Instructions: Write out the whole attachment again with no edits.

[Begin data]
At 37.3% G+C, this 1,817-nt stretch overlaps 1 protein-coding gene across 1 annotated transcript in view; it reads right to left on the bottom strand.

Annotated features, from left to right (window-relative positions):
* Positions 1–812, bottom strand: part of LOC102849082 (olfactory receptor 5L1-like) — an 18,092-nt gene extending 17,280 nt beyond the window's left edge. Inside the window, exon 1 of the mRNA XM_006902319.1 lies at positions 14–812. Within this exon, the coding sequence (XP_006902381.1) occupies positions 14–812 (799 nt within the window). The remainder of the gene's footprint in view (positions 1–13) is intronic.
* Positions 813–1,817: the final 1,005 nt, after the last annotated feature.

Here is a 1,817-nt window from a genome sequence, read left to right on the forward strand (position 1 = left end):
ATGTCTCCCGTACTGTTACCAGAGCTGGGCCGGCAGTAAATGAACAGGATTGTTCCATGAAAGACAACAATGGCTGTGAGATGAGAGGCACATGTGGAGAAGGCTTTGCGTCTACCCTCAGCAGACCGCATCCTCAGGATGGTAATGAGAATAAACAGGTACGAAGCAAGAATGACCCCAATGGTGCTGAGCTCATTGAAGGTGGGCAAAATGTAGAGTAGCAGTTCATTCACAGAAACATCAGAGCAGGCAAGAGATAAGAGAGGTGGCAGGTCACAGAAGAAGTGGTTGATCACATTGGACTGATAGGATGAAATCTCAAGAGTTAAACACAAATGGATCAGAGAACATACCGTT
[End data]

At 37.3% G+C, this 1,817-nt stretch overlaps 1 protein-coding gene across 1 annotated transcript in view; it reads right to left on the bottom strand.

Annotated features, from left to right (window-relative positions):
* Positions 1–812, bottom strand: part of LOC102849082 (olfactory receptor 5L1-like) — an 18,092-nt gene extending 17,280 nt beyond the window's left edge. Inside the window, exon 1 of the mRNA XM_006902319.1 lies at positions 14–812. Within this exon, the coding sequence (XP_006902381.1) occupies positions 14–812 (799 nt within the window). The remainder of the gene's footprint in view (positions 1–13) is intronic.
* Positions 813–1,817: the final 1,005 nt, after the last annotated feature.

Here is a 1,817-nt window from a genome sequence, read left to right on the forward strand (position 1 = left end):
ATGTCTCCCGTACTGTTACCAGAGCTGGGCCGGCAGTAAATGAACAGGATTGTTCCATGAAAGACAACAATGGCTGTGAGATGAGAGGCACATGTGGAGAAGGCTTTGCGTCTACCCTCAGCAGACCGCATCCTCAGGATGGTAATGAGAATAAACAGGTACGAAGCAAGAATGACCCCAATGGTGCTGAGCTCATTGAAGGTGGGCAAAATGTAGAGTAGCAGTTCATTCACAGAAACATCAGAGCAGGCAAGAGATAAGAGAGGTGGCAGGTCACAGAAGAAGTGGTTGATCACATTGGACTGATAGGATGAAATCTCAAGAGTTAAACACAAATGGATCAGAGAACATACCGTT